August 15, 2011


Stuxnet (if you haven't heard) is a piece of malware.  But not a normal type of malware.

It doesn't infect someone's computer and spam them with porn, or steal passwords, or anything of that nature.  Stuxnet is much more ingenious.

You see, viruses, worms, trojan horses and other sorts of malware usually cause virtual damage to computers, networks, or servers.  And while some viruses can be pretty general as to who they attack, some are very specific -- infecting very few computers in order to perform a task and stay under the radar.  Stuxnet was the latter form of virus; but it didn't just cause virtual damage.  Stuxnet had but one aim: to sabotage [Iran]’s uranium enrichment program and prevent President Mahmoud Ahmadinejad from building a nuclear weapon.

Now, if you don't understand why this is pretty fucking scary, let me put it this way: this virus was causing physical damage to equipment that dealt with uranium.
Mainly penis-like centrifuges (Source).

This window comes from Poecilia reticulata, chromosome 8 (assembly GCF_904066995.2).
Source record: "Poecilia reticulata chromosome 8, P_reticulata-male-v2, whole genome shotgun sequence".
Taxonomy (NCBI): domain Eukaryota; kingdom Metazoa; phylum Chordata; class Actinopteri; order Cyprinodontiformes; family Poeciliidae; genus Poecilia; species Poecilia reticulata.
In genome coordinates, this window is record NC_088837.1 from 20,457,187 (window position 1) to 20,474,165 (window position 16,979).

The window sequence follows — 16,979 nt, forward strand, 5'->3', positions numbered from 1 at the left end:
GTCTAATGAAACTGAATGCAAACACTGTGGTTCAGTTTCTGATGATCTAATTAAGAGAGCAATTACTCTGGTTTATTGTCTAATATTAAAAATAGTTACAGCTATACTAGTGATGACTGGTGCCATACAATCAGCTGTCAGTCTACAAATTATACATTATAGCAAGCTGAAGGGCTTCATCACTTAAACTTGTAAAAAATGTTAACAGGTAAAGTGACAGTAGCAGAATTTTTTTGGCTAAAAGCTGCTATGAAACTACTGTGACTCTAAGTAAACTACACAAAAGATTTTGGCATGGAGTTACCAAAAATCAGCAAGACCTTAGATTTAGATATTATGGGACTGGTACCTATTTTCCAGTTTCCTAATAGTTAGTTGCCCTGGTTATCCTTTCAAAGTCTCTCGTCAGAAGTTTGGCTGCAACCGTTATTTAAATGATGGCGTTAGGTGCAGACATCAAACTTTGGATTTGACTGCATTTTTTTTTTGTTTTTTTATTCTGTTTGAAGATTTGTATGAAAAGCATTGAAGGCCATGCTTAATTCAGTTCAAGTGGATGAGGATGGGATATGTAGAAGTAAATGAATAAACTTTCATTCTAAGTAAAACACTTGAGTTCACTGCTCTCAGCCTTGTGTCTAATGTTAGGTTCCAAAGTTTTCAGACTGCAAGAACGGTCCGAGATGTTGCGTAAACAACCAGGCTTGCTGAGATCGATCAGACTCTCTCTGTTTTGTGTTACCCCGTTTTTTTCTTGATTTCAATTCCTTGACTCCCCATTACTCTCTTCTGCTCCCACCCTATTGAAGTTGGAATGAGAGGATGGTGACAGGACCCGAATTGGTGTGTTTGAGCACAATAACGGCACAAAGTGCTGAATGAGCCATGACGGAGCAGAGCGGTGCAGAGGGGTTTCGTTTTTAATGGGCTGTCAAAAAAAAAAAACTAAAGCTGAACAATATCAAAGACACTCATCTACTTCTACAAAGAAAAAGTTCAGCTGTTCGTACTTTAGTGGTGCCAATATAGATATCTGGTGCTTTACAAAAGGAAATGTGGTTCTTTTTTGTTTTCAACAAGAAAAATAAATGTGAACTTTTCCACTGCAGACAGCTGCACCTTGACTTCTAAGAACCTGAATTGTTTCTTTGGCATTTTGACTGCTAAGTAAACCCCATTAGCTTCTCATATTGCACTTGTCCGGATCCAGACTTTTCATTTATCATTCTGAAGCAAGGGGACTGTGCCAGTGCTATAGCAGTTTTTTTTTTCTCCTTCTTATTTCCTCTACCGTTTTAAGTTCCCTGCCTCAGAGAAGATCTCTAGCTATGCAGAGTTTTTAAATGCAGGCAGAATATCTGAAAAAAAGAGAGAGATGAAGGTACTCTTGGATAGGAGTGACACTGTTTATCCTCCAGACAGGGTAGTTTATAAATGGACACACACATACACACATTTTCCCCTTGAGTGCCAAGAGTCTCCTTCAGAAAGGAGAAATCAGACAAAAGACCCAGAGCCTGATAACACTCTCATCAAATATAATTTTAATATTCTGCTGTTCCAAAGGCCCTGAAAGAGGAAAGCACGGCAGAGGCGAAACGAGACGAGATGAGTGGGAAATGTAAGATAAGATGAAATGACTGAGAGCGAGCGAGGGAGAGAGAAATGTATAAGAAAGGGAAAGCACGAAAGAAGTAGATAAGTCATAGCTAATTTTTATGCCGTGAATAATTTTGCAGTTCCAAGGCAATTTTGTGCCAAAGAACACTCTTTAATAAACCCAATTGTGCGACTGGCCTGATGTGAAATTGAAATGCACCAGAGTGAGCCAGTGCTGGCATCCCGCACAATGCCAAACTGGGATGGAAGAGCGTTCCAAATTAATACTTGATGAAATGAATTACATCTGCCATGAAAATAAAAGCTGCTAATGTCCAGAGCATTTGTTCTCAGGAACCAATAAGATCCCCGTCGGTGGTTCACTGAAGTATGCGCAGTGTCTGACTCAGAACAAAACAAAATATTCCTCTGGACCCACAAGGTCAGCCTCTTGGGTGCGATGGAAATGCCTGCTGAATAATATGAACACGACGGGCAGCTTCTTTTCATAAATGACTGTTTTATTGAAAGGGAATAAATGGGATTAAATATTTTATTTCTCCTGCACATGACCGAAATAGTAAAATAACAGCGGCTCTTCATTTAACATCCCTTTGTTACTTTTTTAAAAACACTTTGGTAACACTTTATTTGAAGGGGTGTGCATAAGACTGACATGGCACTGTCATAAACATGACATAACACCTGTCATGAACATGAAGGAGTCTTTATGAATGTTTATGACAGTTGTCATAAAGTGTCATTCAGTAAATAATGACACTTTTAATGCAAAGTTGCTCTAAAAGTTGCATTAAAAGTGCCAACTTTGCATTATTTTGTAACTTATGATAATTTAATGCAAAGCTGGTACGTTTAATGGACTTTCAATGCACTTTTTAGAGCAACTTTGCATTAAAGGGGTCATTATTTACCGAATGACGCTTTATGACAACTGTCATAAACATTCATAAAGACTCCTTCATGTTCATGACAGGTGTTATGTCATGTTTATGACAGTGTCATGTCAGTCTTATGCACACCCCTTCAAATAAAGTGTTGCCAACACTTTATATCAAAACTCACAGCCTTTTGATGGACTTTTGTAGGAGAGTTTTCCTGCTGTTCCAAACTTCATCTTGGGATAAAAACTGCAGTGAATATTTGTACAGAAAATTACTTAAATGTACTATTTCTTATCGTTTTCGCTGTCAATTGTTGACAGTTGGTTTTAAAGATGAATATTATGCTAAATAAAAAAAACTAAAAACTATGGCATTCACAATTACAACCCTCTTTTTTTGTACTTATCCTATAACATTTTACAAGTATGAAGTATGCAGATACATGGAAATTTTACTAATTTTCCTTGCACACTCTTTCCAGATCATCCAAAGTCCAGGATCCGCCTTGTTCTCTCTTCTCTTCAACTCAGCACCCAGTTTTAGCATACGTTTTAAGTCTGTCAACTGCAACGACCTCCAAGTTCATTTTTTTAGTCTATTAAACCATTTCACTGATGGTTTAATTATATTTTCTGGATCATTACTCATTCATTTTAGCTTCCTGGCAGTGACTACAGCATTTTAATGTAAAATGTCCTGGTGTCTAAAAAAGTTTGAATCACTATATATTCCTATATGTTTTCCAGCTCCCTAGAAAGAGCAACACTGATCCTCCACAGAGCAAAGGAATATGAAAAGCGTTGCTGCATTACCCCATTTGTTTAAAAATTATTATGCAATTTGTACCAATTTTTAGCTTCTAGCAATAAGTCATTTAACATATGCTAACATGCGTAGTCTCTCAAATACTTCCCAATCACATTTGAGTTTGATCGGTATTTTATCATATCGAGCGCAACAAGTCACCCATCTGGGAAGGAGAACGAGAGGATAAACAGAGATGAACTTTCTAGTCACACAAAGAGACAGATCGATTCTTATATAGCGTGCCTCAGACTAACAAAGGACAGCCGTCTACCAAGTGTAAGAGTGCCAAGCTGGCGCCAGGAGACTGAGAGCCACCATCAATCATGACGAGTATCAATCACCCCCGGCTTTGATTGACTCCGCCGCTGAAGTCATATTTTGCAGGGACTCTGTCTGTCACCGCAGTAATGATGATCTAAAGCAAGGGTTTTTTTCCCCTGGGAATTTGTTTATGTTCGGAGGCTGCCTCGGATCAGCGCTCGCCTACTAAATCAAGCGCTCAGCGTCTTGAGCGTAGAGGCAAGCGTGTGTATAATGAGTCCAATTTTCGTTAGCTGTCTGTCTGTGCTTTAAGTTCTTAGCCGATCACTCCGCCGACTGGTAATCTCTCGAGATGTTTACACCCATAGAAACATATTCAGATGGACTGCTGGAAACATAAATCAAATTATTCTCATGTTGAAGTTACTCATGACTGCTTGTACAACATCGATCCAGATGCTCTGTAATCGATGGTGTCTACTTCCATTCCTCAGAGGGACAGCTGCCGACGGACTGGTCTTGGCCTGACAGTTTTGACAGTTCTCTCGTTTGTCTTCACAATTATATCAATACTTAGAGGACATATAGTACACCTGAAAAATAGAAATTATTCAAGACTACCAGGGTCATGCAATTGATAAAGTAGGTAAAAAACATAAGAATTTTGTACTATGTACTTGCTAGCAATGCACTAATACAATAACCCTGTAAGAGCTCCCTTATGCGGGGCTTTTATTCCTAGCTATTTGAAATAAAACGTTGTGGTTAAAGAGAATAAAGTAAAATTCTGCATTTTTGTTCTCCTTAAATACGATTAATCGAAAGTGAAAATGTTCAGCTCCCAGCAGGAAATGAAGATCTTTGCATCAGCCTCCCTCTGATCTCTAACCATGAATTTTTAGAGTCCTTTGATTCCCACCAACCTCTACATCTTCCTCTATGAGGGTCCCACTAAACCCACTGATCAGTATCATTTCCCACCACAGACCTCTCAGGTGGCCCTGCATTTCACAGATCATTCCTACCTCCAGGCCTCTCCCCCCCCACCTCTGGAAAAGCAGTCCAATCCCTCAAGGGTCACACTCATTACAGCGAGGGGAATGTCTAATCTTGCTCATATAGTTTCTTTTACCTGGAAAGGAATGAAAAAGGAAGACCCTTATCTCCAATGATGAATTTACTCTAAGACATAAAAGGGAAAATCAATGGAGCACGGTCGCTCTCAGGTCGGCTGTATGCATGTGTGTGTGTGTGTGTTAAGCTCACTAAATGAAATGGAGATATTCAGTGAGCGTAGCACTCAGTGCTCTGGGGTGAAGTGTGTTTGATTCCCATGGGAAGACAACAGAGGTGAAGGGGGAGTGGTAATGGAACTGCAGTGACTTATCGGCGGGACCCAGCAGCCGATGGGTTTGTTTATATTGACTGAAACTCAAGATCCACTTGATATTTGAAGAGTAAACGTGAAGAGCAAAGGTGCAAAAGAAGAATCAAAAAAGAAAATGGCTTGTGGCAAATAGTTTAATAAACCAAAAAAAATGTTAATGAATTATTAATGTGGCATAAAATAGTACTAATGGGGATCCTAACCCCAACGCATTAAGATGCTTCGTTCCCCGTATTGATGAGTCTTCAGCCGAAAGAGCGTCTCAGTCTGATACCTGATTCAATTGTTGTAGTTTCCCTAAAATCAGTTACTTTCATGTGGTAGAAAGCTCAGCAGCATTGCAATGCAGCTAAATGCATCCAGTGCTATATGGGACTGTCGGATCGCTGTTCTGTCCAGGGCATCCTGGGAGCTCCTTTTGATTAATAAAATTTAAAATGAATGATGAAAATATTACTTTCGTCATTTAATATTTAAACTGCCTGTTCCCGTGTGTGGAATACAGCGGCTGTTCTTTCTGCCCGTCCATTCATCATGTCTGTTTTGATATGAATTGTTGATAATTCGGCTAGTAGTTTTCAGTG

You see, Stuxnet was made to infect Programmable Logic Controllers (PLCs) which control centrifuges that enrich uranium.  It would search for systems with specific Siemens settings that tell it if it's been installed on a very specific PLC device.

Now, that's pretty scary shit on its own; but, there's more.  In order to actually accomplish these goals, three separate zero-day exploits were used.  Normally, hackers will limit themselves to using one zero-day exploit in order to install a root-kit onto a system -- and for a very good reason.  The fewer exploits they use, the fewer exploits Microsoft or some anti-virus company can fix.  Simple, right?

That's why it's so surprising to see malware with not one or two, but three different zero-day exploits:

The Stuxnet exploits (Source).

Fuck who ever made this, seriously.  How do you even find three different zero-day exploits?  Honestly, this is how a majority of "hackers" work:

  1. Accidentally stumble upon an exploit.
  2. Write a virus that takes advantage of this exploit.
  3. Release virus where it will most likely infect users who are vulnerable to this exploit.
  4. Sit back drink Mountain Dew.
In order to find three exploits that are applicable to this very specific task of infecting PLCs that control centrifuges that enrich uranium seems impossible.  I mean, it would take a team of programmers with some sort of nation backing to pull this off.

Fuck that nation.

Wait, Ralph Langner theorizes that it's the "United States."

Uhh... shit.


Post a Comment